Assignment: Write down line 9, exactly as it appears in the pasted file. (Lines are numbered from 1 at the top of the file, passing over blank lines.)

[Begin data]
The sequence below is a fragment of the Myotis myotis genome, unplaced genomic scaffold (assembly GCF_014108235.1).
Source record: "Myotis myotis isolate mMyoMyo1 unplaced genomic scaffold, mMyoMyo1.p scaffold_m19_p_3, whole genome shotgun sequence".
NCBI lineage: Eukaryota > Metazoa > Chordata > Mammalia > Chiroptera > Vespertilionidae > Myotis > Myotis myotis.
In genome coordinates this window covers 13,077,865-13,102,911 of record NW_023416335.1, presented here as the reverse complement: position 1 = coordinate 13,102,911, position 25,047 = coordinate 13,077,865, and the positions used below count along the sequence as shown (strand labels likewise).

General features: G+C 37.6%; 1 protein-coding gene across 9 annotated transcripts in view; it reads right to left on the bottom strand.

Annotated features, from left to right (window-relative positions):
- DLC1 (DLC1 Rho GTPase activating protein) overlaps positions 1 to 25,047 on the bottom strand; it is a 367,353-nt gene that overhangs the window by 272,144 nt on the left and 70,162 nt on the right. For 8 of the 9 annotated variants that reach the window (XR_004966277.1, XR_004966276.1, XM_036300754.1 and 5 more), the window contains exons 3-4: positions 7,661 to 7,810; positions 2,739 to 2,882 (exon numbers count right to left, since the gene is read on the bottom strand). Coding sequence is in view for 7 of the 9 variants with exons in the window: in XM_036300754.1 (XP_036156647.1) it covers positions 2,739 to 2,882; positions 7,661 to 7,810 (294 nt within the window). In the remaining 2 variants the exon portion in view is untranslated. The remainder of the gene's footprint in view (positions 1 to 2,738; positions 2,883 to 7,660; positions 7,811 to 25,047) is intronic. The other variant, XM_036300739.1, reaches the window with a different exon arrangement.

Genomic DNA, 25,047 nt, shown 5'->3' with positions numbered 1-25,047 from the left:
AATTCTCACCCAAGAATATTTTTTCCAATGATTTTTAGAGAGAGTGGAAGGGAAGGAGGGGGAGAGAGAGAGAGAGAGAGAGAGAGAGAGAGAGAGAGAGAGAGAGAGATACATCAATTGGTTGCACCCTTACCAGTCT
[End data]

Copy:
AATTCTCACCCAAGAATATTTTTTCCAATGATTTTTAGAGAGAGTGGAAGGGAAGGAGGGGGAGAGAGAGAGAGAGAGAGAGAGAGAGAGAGAGAGAGAGAGAGAGAGATACATCAATTGGTTGCACCCTTACCAGTCT